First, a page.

Kannon Museum, Hasedera

Inside the Hasedera temple there is the Kannon (God of Mercy) Museum. It hosts many Buddhist treasures like thirty-three Avatars of Kannon. This means the thirty-three forms in which Kannon incarnates to perform acts of charity. Their importance is even greater because are all present. (Entrance fee ¥300 per adult, ¥150 per child)

Kotoku-in Temple

There are two big Buddhas in Japan, one in Kamakura and the other one, bigger, in Nara. The Big Buddha of Kamakura can be found in the Kotoku-in Temple.

This seated Buddha, known as the Kamakura Daibutsu is the main deity of Kotoku-in temple. It is considered a national treasure. The overall image is beautiful and wasn’t an easy work to do. It took 10 years to be built, it has 11 meter height and weights 121 tones. On the inside it’s empty and if you want to have a look, you can do it for a surcharge.

Hiking Trails

If you want to go straight from Daibutsu to the money washing shrine, you can do so by following the Kuzuharaoka – Daibutsu Hiking Trail. I did followed the trail even if it was very muddy and at the end of the trip my white sneakers were black. It totally worth the experience through the nature.

Apart from this trail, there are a two more options to visit Kamakura and its nature, the Gionyama Hiking Trail and Tenen Hiking Trail.

Zeniaraibenzaiten Ugafukujinja Shrine

If you ever thought about washing money, you can do it in a legal way! Ugafukijin is the harvest and fertility deity and you can wash money for prosperity in the Shrine’s spring water. Is believed to bring good fortune. I haven’t gotten rich since I’ve been washing mine, but who knows, maybe I should buy a lotto ticket or go to Las Vegas!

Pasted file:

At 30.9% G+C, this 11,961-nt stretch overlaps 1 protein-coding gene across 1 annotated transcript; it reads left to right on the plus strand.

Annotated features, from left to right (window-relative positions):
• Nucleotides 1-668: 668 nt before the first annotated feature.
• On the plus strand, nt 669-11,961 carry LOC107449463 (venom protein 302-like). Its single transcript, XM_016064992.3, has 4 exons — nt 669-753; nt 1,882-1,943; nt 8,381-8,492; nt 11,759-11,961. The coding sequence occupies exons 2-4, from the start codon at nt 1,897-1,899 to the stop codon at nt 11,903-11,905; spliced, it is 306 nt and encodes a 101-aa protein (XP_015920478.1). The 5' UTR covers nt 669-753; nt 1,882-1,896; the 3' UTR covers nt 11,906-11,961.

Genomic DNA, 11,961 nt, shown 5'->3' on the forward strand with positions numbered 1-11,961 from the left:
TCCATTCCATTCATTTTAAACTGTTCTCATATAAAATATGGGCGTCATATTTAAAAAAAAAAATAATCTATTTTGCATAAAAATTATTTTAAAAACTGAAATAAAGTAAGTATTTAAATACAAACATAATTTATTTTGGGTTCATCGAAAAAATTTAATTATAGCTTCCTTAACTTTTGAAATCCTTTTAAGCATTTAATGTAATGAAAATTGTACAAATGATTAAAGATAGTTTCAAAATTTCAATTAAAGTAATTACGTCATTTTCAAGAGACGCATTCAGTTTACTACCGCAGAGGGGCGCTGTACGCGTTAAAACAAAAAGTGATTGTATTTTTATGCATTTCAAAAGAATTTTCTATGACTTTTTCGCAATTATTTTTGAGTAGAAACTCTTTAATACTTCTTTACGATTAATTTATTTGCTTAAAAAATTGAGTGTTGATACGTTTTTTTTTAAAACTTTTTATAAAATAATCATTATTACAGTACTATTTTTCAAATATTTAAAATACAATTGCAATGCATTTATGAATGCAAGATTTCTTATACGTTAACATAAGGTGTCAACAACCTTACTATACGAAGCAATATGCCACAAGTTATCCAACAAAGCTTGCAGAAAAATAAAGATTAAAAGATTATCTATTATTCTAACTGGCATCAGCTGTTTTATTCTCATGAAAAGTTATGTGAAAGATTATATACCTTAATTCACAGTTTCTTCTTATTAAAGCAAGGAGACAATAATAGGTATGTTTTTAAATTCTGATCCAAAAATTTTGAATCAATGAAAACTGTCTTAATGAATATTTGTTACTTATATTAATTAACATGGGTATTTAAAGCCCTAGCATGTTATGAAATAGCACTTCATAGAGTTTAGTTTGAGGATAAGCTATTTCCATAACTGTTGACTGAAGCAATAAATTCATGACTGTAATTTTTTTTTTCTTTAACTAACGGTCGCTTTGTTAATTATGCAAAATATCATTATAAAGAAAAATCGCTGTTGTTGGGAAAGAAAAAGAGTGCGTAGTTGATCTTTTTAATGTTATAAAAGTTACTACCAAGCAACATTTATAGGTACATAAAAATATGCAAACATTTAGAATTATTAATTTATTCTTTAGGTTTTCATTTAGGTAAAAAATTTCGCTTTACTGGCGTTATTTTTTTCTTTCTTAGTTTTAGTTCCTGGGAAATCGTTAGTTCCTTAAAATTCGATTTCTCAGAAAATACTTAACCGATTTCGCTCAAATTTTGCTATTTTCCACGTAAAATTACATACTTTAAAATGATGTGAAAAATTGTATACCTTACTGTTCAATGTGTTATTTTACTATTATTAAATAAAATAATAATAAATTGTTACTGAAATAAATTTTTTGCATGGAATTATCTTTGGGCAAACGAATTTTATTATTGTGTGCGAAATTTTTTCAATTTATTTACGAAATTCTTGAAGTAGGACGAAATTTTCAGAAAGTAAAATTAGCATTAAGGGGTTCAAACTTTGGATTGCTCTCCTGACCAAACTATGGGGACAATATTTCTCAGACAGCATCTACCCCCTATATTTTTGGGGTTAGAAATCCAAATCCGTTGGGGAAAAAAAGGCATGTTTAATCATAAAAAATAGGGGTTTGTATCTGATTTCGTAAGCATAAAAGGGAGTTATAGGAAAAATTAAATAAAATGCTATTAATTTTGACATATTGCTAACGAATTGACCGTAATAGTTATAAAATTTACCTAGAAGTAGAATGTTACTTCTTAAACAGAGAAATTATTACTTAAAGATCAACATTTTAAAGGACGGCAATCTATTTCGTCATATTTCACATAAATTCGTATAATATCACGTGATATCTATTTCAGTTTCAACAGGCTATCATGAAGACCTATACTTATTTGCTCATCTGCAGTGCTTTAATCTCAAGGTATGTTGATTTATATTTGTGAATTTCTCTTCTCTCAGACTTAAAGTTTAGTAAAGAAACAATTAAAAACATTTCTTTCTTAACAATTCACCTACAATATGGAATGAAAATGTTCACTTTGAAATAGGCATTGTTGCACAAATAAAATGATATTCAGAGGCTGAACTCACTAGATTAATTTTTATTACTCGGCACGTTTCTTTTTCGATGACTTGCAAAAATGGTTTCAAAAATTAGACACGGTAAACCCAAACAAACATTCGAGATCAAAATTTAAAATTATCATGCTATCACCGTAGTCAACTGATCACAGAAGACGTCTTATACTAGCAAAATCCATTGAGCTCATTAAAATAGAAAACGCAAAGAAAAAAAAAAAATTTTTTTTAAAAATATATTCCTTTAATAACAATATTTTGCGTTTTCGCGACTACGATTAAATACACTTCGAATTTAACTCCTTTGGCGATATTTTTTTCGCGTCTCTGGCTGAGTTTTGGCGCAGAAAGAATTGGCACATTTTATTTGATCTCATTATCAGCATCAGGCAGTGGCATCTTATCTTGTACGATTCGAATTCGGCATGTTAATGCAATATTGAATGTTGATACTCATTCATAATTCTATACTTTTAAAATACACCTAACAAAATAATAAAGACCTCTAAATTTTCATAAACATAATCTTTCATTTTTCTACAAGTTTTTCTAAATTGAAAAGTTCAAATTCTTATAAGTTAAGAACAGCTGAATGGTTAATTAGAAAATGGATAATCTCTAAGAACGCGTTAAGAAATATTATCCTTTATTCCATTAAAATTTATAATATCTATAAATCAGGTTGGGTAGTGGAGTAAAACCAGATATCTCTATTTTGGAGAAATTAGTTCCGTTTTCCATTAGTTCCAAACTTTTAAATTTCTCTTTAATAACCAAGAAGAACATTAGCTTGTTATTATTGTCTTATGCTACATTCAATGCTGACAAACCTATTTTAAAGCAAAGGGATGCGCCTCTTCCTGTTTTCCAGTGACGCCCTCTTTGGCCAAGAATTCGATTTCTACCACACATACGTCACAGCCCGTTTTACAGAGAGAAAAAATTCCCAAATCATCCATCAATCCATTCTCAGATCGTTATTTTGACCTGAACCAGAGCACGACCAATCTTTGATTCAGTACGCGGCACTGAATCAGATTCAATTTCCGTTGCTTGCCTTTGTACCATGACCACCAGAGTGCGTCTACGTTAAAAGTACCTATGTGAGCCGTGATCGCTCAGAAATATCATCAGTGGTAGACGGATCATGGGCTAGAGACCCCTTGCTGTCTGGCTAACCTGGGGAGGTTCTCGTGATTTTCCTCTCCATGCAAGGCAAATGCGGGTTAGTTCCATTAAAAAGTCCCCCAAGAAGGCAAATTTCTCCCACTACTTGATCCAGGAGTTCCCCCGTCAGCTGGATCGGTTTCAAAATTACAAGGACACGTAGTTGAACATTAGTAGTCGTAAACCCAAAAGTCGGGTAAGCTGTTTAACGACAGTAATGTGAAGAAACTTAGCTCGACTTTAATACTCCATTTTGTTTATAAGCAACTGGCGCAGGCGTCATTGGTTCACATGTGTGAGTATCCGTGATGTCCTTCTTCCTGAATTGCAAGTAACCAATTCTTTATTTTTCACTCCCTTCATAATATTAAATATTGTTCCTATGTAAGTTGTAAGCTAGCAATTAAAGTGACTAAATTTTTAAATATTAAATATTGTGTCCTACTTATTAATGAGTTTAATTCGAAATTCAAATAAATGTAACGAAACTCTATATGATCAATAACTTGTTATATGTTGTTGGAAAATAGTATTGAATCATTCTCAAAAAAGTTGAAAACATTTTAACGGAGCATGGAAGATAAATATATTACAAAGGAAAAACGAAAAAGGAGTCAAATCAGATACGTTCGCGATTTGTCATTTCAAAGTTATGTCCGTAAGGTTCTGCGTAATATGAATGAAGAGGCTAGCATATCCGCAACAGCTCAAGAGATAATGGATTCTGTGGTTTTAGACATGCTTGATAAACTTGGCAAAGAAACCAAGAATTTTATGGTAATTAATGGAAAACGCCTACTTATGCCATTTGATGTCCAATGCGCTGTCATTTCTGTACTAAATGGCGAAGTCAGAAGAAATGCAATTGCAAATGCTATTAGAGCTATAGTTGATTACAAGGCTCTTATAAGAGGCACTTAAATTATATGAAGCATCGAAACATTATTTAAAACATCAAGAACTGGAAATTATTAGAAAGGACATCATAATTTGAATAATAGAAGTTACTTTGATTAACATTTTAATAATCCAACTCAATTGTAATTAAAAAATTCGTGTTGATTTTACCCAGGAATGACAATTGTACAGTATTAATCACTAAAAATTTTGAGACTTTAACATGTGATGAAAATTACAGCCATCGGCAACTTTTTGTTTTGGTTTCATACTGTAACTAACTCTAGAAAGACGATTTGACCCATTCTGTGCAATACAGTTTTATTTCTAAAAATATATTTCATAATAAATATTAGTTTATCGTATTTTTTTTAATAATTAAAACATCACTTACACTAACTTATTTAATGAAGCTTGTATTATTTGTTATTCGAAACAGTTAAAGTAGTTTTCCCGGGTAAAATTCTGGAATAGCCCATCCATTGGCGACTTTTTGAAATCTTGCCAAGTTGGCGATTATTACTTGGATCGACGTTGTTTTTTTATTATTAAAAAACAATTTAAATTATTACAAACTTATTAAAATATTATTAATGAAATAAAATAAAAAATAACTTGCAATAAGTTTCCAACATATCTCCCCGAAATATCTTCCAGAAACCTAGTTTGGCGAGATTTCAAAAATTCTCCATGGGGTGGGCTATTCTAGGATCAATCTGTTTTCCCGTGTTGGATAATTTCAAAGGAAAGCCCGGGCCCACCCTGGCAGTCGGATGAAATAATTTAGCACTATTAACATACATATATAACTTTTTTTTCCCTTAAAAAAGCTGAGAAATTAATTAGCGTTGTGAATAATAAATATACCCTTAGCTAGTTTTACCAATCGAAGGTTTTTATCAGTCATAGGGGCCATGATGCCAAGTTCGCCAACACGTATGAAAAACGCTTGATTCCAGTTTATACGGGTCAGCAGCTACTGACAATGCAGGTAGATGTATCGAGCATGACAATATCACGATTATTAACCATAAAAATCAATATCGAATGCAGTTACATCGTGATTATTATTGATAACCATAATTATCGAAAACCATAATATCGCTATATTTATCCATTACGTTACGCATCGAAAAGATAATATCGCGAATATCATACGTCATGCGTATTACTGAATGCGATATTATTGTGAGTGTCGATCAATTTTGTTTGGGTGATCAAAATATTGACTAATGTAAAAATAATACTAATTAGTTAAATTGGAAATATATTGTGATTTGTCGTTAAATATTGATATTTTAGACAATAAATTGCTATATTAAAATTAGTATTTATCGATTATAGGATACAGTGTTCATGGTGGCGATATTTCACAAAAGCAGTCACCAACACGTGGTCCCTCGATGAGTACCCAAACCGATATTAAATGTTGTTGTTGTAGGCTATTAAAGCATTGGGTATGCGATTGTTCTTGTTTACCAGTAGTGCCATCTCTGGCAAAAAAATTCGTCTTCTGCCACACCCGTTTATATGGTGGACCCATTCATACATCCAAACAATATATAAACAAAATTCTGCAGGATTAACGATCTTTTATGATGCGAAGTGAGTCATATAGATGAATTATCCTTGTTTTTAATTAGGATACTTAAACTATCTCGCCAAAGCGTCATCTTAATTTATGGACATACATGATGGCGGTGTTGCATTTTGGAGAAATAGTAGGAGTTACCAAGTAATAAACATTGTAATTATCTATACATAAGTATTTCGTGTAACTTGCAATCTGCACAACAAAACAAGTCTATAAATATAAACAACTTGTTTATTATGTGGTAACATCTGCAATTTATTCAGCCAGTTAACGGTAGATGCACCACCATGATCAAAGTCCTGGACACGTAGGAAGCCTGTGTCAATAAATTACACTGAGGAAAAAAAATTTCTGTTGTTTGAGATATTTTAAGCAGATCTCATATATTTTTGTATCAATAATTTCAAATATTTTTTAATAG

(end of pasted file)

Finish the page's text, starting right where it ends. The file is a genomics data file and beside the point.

Jochi-ji Temple

Nestled in a cypress wood, this temple is considered one of the five great Zen temples of Kamakura. Its altar has three wooden statues which represent the past (Nyorai), the present (Shaka) and the future (Miroku). It was established in 1281 (with the current building dating from 1923) and today is designated an important cultural asset. The garden and the placement of the temple are worth in a visit, especially in summer when hydrangeas are in bloom. The admission fee is 200¥ and you need around half an hour to get around.

Tsurugaoka Hachimangu Shrine

This Shrine is the heart of Kamakura. It is devoted to the god of warriors. It had an ancient great gingko tree which fell in 2010, but shoots are now sprouting from its base.

Yabusame Ritual

If you’ll visit Kamakura in April or September, check the dates for the Yabusame Ritual. This is a ritual dating from the Kamakura period, where the archery on horseback was releasing the captive animals, a traditional Buddhist ceremony. Today, the archers gallop down a 260 meters track on high speed while shooting arrows at three targets one after another.

That’s it!

Well, that’s it from my side! I totally recommend you to visit Kamakura as you’ll have no regrets! Before going home, spend some time in the city center to buy some souvenirs or try some tasty traditional food.

If you want to learn more about Japan or planning your trip, read more about this amazing country here.